In this regard, it has long been appreciated that we parse or sort incoming information from the external environment on the basis of current goal states, past experience, or personal values—that is, on the basis of its relevance to self (e.g., Conway & Dewhurst, 1995; Postman, Bruner, & McGinnies, 1948). For example, in dichotic listening studies that present different messages to each ear but require attention to only one channel, information presented to the unattended ear is more likely to penetrate conscious awareness when it contains self-relevant information (e.g., the participant's name or words consistent with the participant's self-concept), relative to similar material not related to self (e.g., Bargh, 1982; Moray, 1959). Likewise, Tong and Nakayama (1999) showed that participants were faster to detect the presence of their own face among a set of distracter faces than they were to detect the presence of a familiar face. At the same time, the processing benefits afforded to self-relevant information is not limited to the perceptual domain, as memory for task materials is also greater for items related to the self (Van den Bos, Cunningham, Conway, & Turk, 2010; Cunningham, Turk, Macdonald, & Macrae, 2008; Turk, Cunningham, & Macrae, 2008; Symons & Johnson, 1997; Rogers, Kuiper, & Kirker, 1977). Such evidence has suggested that not only do we pay greater attention to self-relevant information, but that we do this automatically (e.g., Bargh & Pratto, 1986; Bargh, 1982; Moray, 1959; Cherry, 1953).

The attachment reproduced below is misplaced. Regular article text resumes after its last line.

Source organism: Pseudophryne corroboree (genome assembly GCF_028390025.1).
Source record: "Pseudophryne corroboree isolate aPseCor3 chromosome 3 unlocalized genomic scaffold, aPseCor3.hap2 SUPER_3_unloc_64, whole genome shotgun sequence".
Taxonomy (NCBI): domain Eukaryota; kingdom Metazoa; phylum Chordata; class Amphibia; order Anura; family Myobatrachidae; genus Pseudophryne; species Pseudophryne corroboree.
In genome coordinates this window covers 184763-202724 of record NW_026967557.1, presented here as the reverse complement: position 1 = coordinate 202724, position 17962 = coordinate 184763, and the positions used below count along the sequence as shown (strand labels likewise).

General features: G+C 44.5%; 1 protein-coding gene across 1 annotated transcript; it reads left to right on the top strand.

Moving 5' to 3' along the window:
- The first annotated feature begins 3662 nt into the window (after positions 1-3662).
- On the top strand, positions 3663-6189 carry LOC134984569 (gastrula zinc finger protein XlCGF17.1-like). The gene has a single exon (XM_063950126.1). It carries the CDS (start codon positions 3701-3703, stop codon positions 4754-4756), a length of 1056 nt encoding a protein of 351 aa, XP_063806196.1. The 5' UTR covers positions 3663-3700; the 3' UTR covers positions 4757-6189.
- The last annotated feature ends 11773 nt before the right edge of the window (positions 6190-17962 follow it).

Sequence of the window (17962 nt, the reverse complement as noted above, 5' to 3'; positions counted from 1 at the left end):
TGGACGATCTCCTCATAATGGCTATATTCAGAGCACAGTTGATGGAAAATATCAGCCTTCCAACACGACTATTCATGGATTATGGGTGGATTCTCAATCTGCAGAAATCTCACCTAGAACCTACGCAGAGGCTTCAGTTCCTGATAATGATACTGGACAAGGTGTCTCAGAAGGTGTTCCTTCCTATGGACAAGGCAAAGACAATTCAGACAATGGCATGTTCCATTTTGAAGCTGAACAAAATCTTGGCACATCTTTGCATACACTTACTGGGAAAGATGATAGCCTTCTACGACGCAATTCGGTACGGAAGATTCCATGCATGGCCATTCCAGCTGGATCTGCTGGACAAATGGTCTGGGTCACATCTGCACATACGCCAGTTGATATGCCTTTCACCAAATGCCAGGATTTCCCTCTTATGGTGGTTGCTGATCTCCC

In a direct test of this hypothesis, Gray and colleagues recently asked participants to view words on a computer screen while they recorded the participants' brain electrical responses via ERPs (Gray, Ambady, Lowenthal, & Deldin, 2004). The words themselves were things like names and places and came from two different categories presented with equal probability: words directly relevant to the participant (e.g., the participant's name and hometown) and words not directly relevant to the participant. What they found in the ERP data was that, whereas self-relevant words generated a P300 component, words from the non-self-relevant category did not. Given that P300s can be generated to stimuli with personal “emotional value” regardless of their contextual probability and task relevance (e.g., Johnston, Miller, & Burleson, 2004), Gray et al. (2004) concluded that we do in fact devote greater attentional resources to self-relevant information (see also Ninomiya, Onitsuka, Chen, Sato, & Tashiro, 1998; Berlad & Pratt, 1995; Fischler, Jin, Boaz, Perry, & Childers, 1987).